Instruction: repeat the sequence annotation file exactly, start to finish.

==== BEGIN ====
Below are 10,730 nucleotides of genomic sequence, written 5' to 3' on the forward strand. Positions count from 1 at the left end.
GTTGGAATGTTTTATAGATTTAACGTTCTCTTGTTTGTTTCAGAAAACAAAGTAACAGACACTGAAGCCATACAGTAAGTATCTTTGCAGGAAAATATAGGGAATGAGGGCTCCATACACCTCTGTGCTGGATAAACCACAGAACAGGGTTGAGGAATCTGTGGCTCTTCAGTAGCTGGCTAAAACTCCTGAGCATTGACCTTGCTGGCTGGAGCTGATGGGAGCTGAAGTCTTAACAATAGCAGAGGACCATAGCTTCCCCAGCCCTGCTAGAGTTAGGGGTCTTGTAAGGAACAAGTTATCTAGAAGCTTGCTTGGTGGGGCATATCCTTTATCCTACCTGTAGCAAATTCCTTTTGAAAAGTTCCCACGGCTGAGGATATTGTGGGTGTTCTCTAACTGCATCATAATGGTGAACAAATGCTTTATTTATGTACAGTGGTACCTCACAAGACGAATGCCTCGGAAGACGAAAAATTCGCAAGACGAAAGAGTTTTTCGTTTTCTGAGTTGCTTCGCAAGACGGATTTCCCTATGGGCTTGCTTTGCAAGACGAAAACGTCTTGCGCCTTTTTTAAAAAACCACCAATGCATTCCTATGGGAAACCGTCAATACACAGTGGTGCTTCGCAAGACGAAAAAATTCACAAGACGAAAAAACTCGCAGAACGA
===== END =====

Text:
Below are 10,730 nucleotides of genomic sequence, written 5' to 3' on the forward strand. Positions count from 1 at the left end.
GTTGGAATGTTTTATAGATTTAACGTTCTCTTGTTTGTTTCAGAAAACAAAGTAACAGACACTGAAGCCATACAGTAAGTATCTTTGCAGGAAAATATAGGGAATGAGGGCTCCATACACCTCTGTGCTGGATAAACCACAGAACAGGGTTGAGGAATCTGTGGCTCTTCAGTAGCTGGCTAAAACTCCTGAGCATTGACCTTGCTGGCTGGAGCTGATGGGAGCTGAAGTCTTAACAATAGCAGAGGACCATAGCTTCCCCAGCCCTGCTAGAGTTAGGGGTCTTGTAAGGAACAAGTTATCTAGAAGCTTGCTTGGTGGGGCATATCCTTTATCCTACCTGTAGCAAATTCCTTTTGAAAAGTTCCCACGGCTGAGGATATTGTGGGTGTTCTCTAACTGCATCATAATGGTGAACAAATGCTTTATTTATGTACAGTGGTACCTCACAAGACGAATGCCTCGGAAGACGAAAAATTCGCAAGACGAAAGAGTTTTTCGTTTTCTGAGTTGCTTCGCAAGACGGATTTCCCTATGGGCTTGCTTTGCAAGACGAAAACGTCTTGCGCCTTTTTTAAAAAACCACCAATGCATTCCTATGGGAAACCGTCAATACACAGTGGTGCTTCGCAAGACGAAAAAATTCACAAGACGAAAAAACTCGCAGAACGA